According to the illustrated embodiment, the distance vector routing protocol is extended to allow the attributes field 324 of a neighbor discovery message 320 to include a relay information field 326. The relay information field 326 holds data that indicates a relay set of one or more neighbors of the sending node (indicated in sending node ID field 312) that are to serve as two-hop relay nodes for forwarding update messages from the sending node. For example, a neighbor discovery message from node 120 a, after node 120 a determines that node 120 b is the appropriate two-hop relay, includes in field 326 data that indicates a relay set that consists of node 120 b alone.
In other embodiments, the relay information field 326 is included in other types of messages for the distance vector protocol, such as an update message that is not forwarded, or the neighbor discovery message 310 that includes neighbor data field 316.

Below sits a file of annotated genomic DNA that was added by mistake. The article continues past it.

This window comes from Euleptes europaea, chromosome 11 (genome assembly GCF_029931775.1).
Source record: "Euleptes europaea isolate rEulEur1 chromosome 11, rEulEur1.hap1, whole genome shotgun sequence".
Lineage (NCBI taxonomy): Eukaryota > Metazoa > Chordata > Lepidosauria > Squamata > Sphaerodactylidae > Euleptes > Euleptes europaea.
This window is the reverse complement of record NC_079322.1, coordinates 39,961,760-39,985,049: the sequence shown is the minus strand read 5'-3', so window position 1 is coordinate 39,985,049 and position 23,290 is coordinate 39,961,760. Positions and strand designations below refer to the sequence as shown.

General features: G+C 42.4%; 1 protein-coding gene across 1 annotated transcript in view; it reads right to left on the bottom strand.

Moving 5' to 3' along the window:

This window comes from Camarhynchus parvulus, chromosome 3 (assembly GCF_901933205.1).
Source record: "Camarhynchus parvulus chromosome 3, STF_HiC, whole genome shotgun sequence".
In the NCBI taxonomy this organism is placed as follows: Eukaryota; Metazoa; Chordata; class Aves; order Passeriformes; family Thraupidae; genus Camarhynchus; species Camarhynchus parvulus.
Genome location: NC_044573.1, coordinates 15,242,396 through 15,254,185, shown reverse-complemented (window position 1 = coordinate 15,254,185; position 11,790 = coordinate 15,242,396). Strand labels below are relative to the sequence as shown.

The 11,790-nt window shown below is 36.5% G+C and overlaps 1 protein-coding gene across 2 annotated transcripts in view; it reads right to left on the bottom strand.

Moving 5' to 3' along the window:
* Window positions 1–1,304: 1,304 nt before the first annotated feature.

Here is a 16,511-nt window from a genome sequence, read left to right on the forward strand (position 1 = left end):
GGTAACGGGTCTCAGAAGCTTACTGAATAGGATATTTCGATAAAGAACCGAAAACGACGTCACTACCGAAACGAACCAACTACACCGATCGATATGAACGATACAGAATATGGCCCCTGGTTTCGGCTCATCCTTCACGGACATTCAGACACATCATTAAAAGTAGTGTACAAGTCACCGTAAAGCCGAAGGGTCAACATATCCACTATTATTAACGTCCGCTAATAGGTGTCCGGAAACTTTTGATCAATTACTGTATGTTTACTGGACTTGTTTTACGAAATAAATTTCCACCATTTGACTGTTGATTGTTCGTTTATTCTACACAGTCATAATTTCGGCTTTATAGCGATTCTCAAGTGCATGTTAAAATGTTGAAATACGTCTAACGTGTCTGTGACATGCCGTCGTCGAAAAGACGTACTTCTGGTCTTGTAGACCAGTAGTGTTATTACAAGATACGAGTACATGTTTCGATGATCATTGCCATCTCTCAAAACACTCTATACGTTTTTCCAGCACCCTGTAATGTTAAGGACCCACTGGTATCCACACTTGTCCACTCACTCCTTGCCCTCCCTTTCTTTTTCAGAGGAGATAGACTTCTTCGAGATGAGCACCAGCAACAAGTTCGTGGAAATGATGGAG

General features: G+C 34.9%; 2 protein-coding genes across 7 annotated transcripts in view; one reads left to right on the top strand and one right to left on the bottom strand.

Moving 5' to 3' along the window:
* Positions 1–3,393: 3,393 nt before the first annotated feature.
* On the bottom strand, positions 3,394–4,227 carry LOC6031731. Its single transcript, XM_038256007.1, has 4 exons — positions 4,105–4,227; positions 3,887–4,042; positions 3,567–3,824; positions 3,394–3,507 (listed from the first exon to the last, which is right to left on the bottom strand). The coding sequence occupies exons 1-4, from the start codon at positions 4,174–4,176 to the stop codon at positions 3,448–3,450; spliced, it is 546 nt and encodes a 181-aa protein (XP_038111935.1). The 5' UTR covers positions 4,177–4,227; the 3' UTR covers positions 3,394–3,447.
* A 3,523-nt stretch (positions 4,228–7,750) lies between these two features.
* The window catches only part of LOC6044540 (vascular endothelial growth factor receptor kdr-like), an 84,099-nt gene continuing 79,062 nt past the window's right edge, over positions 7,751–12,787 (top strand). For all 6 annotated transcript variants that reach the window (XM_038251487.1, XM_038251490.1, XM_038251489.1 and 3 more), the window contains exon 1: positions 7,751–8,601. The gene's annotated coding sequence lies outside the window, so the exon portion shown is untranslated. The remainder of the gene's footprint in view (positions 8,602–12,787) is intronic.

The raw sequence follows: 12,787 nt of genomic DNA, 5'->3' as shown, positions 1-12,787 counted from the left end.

The distance vector routing protocol message usually includes an advertised address with cost field 332 and attributes field 334. The advertised address with cost field 332 holds data that indicates a set of addresses reachable from the sending node and the associated costs of reaching those addresses through the sending node. The attributes field 334 holds data that indicates other properties of the sending node that are used by the distance vector routing protocol.
According to the illustrated embodiment, the distance vector routing protocol is extended to allow the attributes field 334 of an update message 330 to include an originating router field 336 and a sequence number (#) field 338. The originating router field 336 holds data that indicates a node that originated the update message 330, such as a loopback IP address for the node. The sequence # field 338 holds data that distinguishes among multiple update messages sent by the same sending node for acknowledgement purposes.